|  V0.1 - Private release @ SecTalks Perth                              |
+-----------------------------------------------------------------------+
__________.__               
\______   \__|_____   ____  
 |     ___/  \____ \_/ __ \ 
 |    |   |  |  |_> >  ___/ 
 |____|   |__|   __/ \___  >
             |__|        \/  ·VM· (MiNi CHaLLeNGe BuiLT FoR ZaCoN Vi)

+-----------------------------------------------------------------------+
|  cReaTeD....: sagi- (@s4gi_)      |  DaTe......: 2015-10-02           |
|  oS.........: Linux               |  oBJecTiVe.: Get /root/flag.txt   |
|                                   |  GReeTZ....: @zac0n               |
|                                   |  TeSTeRs...: @leonjza             |
|                                   |              @barrebas            |
+-----------------------------------------------------------------------+

I created this machine to help others learn some basic CTF hacking strategies and some tools. I aimed this machine to be very similar in difficulty to those I was breaking on the OSCP.

This is a boot-to-root machine will not require any guest interaction.

There are two designed methods for privilege escalation.

  • 23/09/2015 == v1.0.1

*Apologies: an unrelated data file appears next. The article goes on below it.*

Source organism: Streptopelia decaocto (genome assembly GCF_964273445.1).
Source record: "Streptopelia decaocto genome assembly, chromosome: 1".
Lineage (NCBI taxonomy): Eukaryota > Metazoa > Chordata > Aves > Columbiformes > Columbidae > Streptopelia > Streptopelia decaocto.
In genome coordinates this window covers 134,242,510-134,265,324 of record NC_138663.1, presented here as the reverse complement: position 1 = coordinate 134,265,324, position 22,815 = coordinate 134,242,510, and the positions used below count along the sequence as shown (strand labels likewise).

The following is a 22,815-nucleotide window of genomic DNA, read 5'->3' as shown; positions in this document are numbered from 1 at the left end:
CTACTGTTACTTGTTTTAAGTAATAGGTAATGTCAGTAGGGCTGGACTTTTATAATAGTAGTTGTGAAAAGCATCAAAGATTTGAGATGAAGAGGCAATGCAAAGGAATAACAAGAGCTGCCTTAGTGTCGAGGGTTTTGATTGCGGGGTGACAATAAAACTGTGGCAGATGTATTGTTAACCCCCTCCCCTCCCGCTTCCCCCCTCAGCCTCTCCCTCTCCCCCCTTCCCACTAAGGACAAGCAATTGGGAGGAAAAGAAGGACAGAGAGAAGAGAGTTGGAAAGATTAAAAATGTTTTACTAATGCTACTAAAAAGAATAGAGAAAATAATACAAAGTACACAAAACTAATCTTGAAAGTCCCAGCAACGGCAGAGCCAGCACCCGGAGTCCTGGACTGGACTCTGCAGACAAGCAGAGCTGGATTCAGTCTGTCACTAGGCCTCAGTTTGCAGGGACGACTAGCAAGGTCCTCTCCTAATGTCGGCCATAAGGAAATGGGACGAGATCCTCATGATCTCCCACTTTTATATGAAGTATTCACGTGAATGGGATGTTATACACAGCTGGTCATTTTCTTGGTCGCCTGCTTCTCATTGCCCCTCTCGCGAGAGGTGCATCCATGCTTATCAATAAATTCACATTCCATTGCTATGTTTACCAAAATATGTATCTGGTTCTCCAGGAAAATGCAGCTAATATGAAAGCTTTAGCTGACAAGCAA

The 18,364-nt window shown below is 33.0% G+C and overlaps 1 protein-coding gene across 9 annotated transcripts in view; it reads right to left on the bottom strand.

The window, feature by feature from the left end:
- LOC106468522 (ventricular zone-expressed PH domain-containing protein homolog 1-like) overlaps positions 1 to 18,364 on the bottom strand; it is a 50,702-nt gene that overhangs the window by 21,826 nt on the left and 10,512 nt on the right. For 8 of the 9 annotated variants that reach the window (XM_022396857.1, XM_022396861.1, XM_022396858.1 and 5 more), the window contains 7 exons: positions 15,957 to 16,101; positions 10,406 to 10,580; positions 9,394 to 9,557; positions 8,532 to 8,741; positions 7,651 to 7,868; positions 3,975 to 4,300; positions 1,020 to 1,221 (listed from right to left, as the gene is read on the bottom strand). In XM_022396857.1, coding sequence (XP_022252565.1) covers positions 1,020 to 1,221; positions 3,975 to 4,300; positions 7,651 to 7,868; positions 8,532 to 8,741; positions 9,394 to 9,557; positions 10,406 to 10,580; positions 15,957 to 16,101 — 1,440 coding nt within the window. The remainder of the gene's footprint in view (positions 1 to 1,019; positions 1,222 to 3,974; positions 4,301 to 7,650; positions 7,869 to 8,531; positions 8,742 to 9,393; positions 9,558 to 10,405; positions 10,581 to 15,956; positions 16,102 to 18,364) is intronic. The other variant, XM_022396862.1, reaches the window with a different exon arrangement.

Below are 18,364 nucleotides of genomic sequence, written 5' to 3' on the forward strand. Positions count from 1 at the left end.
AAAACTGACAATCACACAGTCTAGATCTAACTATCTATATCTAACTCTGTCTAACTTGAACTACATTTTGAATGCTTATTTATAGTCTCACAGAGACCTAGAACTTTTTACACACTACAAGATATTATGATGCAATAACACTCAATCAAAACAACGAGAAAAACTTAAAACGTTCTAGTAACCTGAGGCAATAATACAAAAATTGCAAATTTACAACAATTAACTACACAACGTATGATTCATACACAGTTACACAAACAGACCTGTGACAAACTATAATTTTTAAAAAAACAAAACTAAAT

• 22/09/2015 == v1.0

If you are having issues with VirtualBox, try the following:

  • Downloaded LordOfTheRoot_1.0.1.ova (confirmed file hash)
  • Downloaded and installed VMWare ovftool.
  • Converted the OVA to OVF using ovftool.
  • Modified the OVF using text editor, and did the following:

    replaced all references to "ElementName" with "Caption" replaced the single reference to "vmware.sata.ahci" with "AHCI"

  • Saved the OVF. +Deleted the .mf (Manifest) file. If you don't you get an error when importing, saying the SHA doesn't match for the OVF (I also tried modifying the hash, but no luck).

  • Try import the OVF file, and it should work fine.

Source: https://twitter.com/dooktwit/status/646840273482330112

The Challenge:

You are looking for two flags. Using discovered pointers in various elements of the running web application you can deduce the first flag (a downloadable file) which is required to find the second flag (a text file). Look, read and maybe even listen. You will need to use basic web application recon skills as well as some forensics to find both flags.

Level: Intermediate

Description:

The virtual machine comes in an OVA format, and is a generic 32 bit CentOS Linux build with a single available service (HTTP) where the challenge resides. Feel free to enable bridged networking to have the VM automatically be assigned a DHCP address. This VM has been tested in VMware Workstation 12 Player (choose "Retry" if needed), and VirtualBox 4.3.

SHA1: f60f497f3f8fda0d0aeccfc84dad8e19ad164f55 Challenge.ova

Twitter: @SpyderSec